First quarter renewals. (Bermuda Angle).
In relatively normal years, January renewals are mostly bound before Santa Claus puts in his annual appearance. The January 2002 renewal season was, of course, anything but normal. With the events of September 11, 2001, still ringing in everyone's ears, coverage in certain areas was suddenly unavailable and, where it was to be found, suddenly very expensive.
As December drew to a close, almost every Bermuda broker and re/insurer, new or old, reported that the renewal season was in full swing, and might last a while longer. A dozen new re/insurers in Bermuda vied with existing companies to cover clients who spent much of January bare.
By the middle of February, with the season continuing unabated in Bermuda, separate schools of thought began to emerge. The Bermudian companies reported that their renewal season was still not over. Those who visited at least two of the larger start-ups could hardly miss the banker's boxes of proposals sitting on underwriters' desks.
Although no one would admit it, even off the record, a degree of cherry picking was ensuring that the new Bermuda companies would get off to a flying start.
By February 20, when representatives of the industry gathered in Bermuda for the World Insurance Forum, the renewal season was surely over. It was certainly over in London.
"We are beginning to work on summer renewals," said a London broker on a coffee break between sessions. "Apart from the sheer mechanics of not backdating coverage, here we are seven weeks into the year. That's more than half a quarter. Anyone who tells you that they are still binding 2002 risks is flat out lying,"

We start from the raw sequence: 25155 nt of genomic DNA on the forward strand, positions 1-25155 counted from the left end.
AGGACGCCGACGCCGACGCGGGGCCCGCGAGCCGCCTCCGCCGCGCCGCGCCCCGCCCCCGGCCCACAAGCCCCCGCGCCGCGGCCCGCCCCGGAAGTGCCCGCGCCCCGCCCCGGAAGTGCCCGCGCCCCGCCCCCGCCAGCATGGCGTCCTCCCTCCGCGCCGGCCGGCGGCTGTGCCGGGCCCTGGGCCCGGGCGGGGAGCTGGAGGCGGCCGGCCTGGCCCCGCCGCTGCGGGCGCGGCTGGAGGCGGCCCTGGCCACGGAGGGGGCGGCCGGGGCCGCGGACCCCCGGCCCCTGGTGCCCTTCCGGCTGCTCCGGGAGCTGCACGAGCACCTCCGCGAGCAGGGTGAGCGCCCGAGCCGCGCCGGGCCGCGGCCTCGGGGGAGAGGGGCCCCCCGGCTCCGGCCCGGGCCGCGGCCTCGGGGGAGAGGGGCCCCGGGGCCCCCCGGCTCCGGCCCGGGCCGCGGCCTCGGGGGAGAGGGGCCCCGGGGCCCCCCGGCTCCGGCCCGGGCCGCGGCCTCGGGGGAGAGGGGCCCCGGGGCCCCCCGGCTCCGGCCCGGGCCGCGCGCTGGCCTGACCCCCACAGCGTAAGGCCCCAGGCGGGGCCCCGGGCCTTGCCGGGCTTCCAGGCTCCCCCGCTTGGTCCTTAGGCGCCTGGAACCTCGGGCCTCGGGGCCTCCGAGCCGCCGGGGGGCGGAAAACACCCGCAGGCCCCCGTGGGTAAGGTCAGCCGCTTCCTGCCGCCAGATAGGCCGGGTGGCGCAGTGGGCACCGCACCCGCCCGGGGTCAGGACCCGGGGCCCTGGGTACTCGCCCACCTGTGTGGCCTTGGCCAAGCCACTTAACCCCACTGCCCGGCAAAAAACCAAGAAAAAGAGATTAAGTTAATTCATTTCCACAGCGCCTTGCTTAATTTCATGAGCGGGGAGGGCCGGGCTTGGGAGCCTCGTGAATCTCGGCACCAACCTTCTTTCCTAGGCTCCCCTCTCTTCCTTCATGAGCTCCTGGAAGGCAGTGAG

That week, at least four Bermuda underwriters took exception to that statement.
"We've been working until 10 at night," said one. "It's funny, in a way. There I was in London, thinking Bermuda was a soft posting. Now that I'm here, I've never worked so hard in my life." Told that he must be lying, the underwriter merely snorted and walked away.
Then came March. The pressure at one or two of the Bermuda companies began to ease, but comments from Arch Capital Group, the only company to formally report on the renewal season by the end of March, gave an idea of how busy they had been.
With three dozen employees in place, Arch reported: "For the period from January 1 to March 11, 2002, (the company's) reinsurance subsidiaries have entered into about 800 reinsurance treaties and other reinsurance arrangements, which are expected to provide about $500 million of annualized gross reinsurance premiums in 2002."
Note that date: March 11, exactly six months after the day that will forever live in infamy. Most renewal seasons take the best part of six months, and this one appears to have taken exactly that.
Despite the elongation, few if any of the new companies professed to have used all their capital in the first round. Estimates suggested that between a quarter and a third of the $16 billion in new capital promised to Bermuda had made its way into underwriting the commercial activities of clients.
"It might take two full years before all our present of one of the new billion dollar companies. "We are performing, more or less, exactly was we predicted. Prices have firmed and uncertainty continues to dog the markets.
"The scares (U.S. Attorney General John) Ashcroft keeps putting into us add to that. When our great-grandchildren in herit this company, they will look back on the January 200 renewal season as a time when we unarguably got it right."
He paused for a moment and rubbed his chin. "Absent, that is, another event on the scale of the World Trade Center."
Roger Crombie is a Bermuda-based journalist who writes frequently for Risk & Insurance. He can be reached via e-mail at firstname.lastname@example.org.
|Printer friendly Cite/link Email Feedback|
|Publication:||Risk & Insurance|
|Date:||Jun 1, 2002|
|Previous Article:||Notice of loss requirements. (Risk Primer).|
|Next Article:||Business interruption: is your solution strong enough? (Cover Story).|